1. Opfinger, Matthias & Gundlach, Erich, 2011. "Religiosity as a determinant of happiness," Proceedings of the German Development Economics Conference, Berlin 2011 63, Verein für Socialpolitik, Research Committee Development Economics.
  2. Beja Jr., Edsel, 2013. "Does economic prosperity bring about a happier society? Empirical remarks on the Easterlin Paradox debate sans Happiness Adaptation," MPRA Paper 50633, University Library of Munich, Germany.
  3. Johannes Vatter, 2012. "Well-Being in Germany: GDP and Unemployment Still Matter," Working Paper Series of the German Council for Social and Economic Data 196, German Council for Social and Economic Data (RatSWD).
  4. SARRACINO Francesco, 2011. "Money, sociability and happiness : are developed countries doomed to social erosion and unhappiness?," CEPS/INSTEAD Working Paper Series 2011-02, CEPS/INSTEAD.
  5. Eiji Yamamura & Antonio Andrés & Marina Katsaiti, 2012. "Does Corruption Affect suicide? Econometric Evidence from OECD Countries," Atlantic Economic Journal, International Atlantic Economic Society, vol. 40(2), pages 133-145, June.
  6. Stefano Bartolini & Francesco Sarracino, 2011. "Happy for How Long? How Social Capital and GDP relate to Happiness over Time," Department of Economics University of Siena 621, Department of Economics, University of Siena.
  7. Yew-Kwang Ng, 2011. "Happiness Is Absolute, Universal, Ultimate, Unidimensional, Cardinally Measurable and Interpersonally Comparable: A Basis for the Environmentally Responsible Happy Nation Index," Development Research Unit Working Paper Series 16-11, Monash University, Department of Economics.
  8. Berlin, Martin & Kaunitz, Niklas, 2011. "Subjective Well-Being, Income and Economic Margins," Working Paper Series 12/2011, Swedish Institute for Social Research.
  9. SARRACINO Francesco, 2011. "Richer in money, poorer in relationship and unhappy? Time series comparisons of social capital and well-being in Luxembourg," CEPS/INSTEAD Working Paper Series 2011-01, CEPS/INSTEAD.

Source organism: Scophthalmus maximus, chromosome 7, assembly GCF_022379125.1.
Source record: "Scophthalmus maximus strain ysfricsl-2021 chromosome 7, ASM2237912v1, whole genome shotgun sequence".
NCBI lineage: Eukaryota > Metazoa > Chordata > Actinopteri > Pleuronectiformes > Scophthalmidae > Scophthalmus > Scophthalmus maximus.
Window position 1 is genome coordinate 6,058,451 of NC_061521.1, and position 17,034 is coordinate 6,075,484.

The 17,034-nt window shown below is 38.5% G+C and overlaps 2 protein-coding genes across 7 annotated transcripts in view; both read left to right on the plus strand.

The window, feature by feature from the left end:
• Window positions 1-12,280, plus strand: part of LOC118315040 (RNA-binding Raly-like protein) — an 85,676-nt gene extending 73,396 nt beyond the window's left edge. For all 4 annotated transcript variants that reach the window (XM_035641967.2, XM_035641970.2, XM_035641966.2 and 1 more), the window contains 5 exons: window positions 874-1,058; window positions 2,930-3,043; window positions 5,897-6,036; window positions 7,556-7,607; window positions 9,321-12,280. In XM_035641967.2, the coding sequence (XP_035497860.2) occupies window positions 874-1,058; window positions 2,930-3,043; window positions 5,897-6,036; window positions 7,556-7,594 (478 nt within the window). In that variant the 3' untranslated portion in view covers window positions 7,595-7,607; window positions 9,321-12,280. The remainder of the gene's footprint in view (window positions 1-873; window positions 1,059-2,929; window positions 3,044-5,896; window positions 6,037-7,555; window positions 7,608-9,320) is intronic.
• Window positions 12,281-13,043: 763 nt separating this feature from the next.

10. Anna Dimitrova & Katarina Hollan & Daphne Laster & Andreas Reinstaller & Margit Schratzenstaller & Ewald Walterskirchen & Teresa Weiss, 2013. "Literature review on fundamental concepts and definitions, objectives and policy goals as well as instruments relevant for socio-ecological transition," WWWforEurope Working Papers series 40, WWWforEurope.
  11. BARTOLINI Stefano & MIKUCKA Malgorzata & SARRACINO Francesco, 2012. "Money, Trust and Happiness in Transition Countries: Evidence from Time Series," CEPS/INSTEAD Working Paper Series 2012-04, CEPS/INSTEAD.
  12. Duha T. Altindag & Junyue Xu, . "The Impact of Institutions and Development on Happiness," Departmental Working Papers 2009-17, Department of Economics, Louisiana State University.
  13. Johannes Vatter, 2012. "Well-Being in Germany: What Explains the Regional Variation?," SOEPpapers on Multidisciplinary Panel Data Research 435, DIW Berlin, The German Socio-Economic Panel (SOEP).
  14. Vatter, Johannes, 2012. "Well-being in Germany: What explains the regional variation?," FZG Discussion Papers 50, Research Center for Generational Contracts (FZG), University of Freiburg.
  15. Bert Van Landeghem, 2012. "Panel Conditioning and Self-Reported Satisfaction: Evidence from International Panel Data and Repeated Cross-Sections," SOEPpapers on Multidisciplinary Panel Data Research 484, DIW Berlin, The German Socio-Economic Panel (SOEP).
  16. Beja Jr., Edsel, 2013. "Does economic prosperity bring about a happier society? Empirical remarks on the Easterlin Paradox debate," MPRA Paper 49446, University Library of Munich, Germany.
  17. Hammond, Peter J. & Liberini, Federica & Proto, Eugenio, 2011. "Individual Welfare and Subjective Well-Being : Commentary Inspired by Sacks, Stevenson and Wolfers," The Warwick Economics Research Paper Series (TWERPS) 957, University of Warwick, Department of Economics.